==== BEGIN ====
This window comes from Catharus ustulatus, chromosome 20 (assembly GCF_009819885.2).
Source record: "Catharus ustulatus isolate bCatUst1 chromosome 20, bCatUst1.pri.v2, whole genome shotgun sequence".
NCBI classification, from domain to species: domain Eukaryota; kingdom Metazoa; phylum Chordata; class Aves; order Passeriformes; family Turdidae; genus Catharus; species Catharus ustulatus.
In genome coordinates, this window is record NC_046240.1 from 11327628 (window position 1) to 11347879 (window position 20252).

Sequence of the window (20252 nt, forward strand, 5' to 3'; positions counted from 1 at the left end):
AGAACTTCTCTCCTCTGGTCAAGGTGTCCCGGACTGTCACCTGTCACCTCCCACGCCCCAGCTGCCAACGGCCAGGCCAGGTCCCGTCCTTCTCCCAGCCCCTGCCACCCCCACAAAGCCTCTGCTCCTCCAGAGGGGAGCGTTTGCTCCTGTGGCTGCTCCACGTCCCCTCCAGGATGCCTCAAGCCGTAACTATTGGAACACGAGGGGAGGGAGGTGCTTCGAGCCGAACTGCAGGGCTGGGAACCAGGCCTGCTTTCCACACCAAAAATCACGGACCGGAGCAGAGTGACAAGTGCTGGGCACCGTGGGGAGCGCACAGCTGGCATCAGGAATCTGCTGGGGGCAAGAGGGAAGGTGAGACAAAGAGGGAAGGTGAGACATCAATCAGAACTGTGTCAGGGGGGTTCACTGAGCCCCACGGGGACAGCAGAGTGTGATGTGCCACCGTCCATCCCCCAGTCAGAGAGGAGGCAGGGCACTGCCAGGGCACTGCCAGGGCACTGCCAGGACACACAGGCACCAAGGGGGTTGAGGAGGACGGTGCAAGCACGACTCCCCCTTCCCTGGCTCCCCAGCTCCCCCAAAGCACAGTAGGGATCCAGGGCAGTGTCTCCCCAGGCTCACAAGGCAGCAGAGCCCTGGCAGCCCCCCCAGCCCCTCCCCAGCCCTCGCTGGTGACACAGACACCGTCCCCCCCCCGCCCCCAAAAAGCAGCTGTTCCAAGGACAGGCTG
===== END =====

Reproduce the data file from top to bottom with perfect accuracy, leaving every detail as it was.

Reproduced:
This window comes from Catharus ustulatus, chromosome 20 (assembly GCF_009819885.2).
Source record: "Catharus ustulatus isolate bCatUst1 chromosome 20, bCatUst1.pri.v2, whole genome shotgun sequence".
NCBI classification, from domain to species: domain Eukaryota; kingdom Metazoa; phylum Chordata; class Aves; order Passeriformes; family Turdidae; genus Catharus; species Catharus ustulatus.
In genome coordinates, this window is record NC_046240.1 from 11327628 (window position 1) to 11347879 (window position 20252).

Sequence of the window (20252 nt, forward strand, 5' to 3'; positions counted from 1 at the left end):
AGAACTTCTCTCCTCTGGTCAAGGTGTCCCGGACTGTCACCTGTCACCTCCCACGCCCCAGCTGCCAACGGCCAGGCCAGGTCCCGTCCTTCTCCCAGCCCCTGCCACCCCCACAAAGCCTCTGCTCCTCCAGAGGGGAGCGTTTGCTCCTGTGGCTGCTCCACGTCCCCTCCAGGATGCCTCAAGCCGTAACTATTGGAACACGAGGGGAGGGAGGTGCTTCGAGCCGAACTGCAGGGCTGGGAACCAGGCCTGCTTTCCACACCAAAAATCACGGACCGGAGCAGAGTGACAAGTGCTGGGCACCGTGGGGAGCGCACAGCTGGCATCAGGAATCTGCTGGGGGCAAGAGGGAAGGTGAGACAAAGAGGGAAGGTGAGACATCAATCAGAACTGTGTCAGGGGGGTTCACTGAGCCCCACGGGGACAGCAGAGTGTGATGTGCCACCGTCCATCCCCCAGTCAGAGAGGAGGCAGGGCACTGCCAGGGCACTGCCAGGGCACTGCCAGGACACACAGGCACCAAGGGGGTTGAGGAGGACGGTGCAAGCACGACTCCCCCTTCCCTGGCTCCCCAGCTCCCCCAAAGCACAGTAGGGATCCAGGGCAGTGTCTCCCCAGGCTCACAAGGCAGCAGAGCCCTGGCAGCCCCCCCAGCCCCTCCCCAGCCCTCGCTGGTGACACAGACACCGTCCCCCCCCCGCCCCCAAAAAGCAGCTGTTCCAAGGACAGGCTG